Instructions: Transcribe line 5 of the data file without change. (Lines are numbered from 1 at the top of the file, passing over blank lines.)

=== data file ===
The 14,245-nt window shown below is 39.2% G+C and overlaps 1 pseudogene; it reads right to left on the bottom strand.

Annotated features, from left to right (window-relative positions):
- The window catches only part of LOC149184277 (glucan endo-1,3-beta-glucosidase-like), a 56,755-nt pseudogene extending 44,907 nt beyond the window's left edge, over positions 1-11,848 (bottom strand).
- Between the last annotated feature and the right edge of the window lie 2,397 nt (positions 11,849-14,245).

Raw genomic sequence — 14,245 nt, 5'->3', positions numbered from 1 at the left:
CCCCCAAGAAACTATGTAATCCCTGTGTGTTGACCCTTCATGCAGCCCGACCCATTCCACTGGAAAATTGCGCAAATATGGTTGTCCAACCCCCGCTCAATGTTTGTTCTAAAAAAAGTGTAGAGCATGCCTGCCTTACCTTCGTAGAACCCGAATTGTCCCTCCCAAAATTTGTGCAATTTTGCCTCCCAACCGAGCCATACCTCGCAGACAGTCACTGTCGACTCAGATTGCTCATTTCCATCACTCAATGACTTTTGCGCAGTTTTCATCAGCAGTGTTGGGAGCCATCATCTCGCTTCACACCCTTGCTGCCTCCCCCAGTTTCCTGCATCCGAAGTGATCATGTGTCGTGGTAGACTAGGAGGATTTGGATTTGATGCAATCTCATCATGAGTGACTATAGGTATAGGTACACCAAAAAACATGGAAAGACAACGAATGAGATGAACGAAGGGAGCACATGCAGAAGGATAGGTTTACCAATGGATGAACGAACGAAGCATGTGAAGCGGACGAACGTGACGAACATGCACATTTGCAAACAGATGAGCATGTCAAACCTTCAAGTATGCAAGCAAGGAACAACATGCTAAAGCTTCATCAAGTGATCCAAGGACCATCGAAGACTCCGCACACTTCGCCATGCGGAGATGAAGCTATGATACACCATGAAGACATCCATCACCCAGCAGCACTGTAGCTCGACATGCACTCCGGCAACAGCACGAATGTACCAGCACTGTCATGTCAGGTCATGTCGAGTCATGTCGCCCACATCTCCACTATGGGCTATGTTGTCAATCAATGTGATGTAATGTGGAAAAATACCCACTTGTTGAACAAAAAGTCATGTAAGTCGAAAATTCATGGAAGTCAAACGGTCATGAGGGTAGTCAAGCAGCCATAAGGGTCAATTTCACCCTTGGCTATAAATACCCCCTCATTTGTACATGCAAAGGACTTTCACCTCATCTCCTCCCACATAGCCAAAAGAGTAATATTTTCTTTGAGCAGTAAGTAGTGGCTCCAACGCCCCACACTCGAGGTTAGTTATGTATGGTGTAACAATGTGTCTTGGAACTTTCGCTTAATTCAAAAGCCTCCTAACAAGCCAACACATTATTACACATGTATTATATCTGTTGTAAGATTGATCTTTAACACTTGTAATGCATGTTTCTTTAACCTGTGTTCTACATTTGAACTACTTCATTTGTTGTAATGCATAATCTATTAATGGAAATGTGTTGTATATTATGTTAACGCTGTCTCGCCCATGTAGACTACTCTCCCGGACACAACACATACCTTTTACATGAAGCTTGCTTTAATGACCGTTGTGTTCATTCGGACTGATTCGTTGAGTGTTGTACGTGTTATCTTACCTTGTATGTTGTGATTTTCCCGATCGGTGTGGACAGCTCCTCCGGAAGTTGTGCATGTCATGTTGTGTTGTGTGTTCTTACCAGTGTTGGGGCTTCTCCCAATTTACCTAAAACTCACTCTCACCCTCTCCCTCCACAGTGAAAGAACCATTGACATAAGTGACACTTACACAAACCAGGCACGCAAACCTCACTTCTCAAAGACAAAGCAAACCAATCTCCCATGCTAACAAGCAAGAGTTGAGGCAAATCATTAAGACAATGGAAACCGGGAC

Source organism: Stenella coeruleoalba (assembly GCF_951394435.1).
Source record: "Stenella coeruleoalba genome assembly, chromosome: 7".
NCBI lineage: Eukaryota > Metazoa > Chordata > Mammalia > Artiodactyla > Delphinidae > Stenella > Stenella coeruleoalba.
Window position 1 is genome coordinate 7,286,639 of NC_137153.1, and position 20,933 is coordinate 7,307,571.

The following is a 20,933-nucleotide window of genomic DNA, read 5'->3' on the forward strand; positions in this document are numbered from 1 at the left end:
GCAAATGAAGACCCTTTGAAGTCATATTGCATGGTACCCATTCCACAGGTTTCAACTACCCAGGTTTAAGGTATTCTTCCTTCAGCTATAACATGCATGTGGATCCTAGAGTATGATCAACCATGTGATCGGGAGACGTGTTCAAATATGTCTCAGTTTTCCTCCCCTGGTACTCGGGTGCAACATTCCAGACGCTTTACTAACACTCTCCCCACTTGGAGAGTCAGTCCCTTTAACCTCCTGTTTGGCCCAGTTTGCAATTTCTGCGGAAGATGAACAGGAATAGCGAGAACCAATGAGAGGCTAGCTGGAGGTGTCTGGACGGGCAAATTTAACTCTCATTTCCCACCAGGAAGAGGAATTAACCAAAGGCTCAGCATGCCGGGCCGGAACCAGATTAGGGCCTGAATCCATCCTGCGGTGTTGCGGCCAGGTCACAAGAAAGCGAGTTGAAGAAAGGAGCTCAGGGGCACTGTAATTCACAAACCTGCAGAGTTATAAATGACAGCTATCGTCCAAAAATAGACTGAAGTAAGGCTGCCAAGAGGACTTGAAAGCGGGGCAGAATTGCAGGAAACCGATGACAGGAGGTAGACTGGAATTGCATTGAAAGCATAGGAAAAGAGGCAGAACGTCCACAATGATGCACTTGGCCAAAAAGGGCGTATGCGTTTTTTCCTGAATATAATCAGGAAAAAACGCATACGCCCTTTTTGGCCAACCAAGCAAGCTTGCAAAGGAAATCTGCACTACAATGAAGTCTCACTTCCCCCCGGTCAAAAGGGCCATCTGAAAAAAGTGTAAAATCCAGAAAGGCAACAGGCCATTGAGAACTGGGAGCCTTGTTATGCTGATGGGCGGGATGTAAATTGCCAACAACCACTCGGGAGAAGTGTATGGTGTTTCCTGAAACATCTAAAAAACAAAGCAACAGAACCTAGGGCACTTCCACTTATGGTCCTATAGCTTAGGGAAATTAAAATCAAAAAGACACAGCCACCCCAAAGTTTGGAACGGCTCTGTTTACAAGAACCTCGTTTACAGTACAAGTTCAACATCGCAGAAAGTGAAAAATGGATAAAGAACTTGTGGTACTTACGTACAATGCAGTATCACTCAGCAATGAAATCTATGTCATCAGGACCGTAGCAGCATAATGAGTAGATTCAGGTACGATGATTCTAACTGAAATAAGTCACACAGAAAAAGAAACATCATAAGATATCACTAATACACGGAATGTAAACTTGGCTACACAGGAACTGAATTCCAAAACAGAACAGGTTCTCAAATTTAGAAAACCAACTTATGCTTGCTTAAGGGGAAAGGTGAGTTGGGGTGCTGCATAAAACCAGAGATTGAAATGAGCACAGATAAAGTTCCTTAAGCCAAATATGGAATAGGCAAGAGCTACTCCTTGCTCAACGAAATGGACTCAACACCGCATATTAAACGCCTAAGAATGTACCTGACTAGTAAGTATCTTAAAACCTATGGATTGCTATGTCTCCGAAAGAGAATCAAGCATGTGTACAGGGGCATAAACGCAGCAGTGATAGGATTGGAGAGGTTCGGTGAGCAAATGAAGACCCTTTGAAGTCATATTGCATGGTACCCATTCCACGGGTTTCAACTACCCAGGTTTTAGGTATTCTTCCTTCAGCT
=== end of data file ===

Raw genomic sequence — 14,245 nt, 5'->3', positions numbered from 1 at the left: